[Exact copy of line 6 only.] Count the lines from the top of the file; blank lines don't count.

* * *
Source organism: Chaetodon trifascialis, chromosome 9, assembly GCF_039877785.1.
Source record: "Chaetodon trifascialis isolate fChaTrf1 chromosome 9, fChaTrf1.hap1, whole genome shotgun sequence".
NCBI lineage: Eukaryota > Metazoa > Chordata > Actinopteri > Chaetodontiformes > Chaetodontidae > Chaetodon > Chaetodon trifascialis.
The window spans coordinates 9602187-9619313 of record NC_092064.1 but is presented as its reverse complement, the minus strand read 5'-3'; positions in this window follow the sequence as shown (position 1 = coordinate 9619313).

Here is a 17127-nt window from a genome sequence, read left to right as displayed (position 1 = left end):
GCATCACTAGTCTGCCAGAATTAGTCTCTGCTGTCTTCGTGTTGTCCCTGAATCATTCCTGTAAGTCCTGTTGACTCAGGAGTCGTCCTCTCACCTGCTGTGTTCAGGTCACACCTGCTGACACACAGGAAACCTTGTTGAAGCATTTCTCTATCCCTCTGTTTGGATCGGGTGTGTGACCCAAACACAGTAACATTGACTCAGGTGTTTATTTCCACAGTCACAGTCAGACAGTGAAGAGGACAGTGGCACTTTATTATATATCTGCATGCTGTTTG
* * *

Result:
GCATCACTAGTCTGCCAGAATTAGTCTCTGCTGTCTTCGTGTTGTCCCTGAATCATTCCTGTAAGTCCTGTTGACTCAGGAGTCGTCCTCTCACCTGCTGTGTTCAGGTCACACCTGCTGACACACAGGAAACCTTGTTGAAGCATTTCTCTATCCCTCTGTTTGGATCGGGTGTGTGACCCAAACACAGTAACATTGACTCAGGTGTTTATTTCCACAGTCACAGTCAGACAGTGAAGAGGACAGTGGCACTTTATTATATATCTGCATGCTGTTTG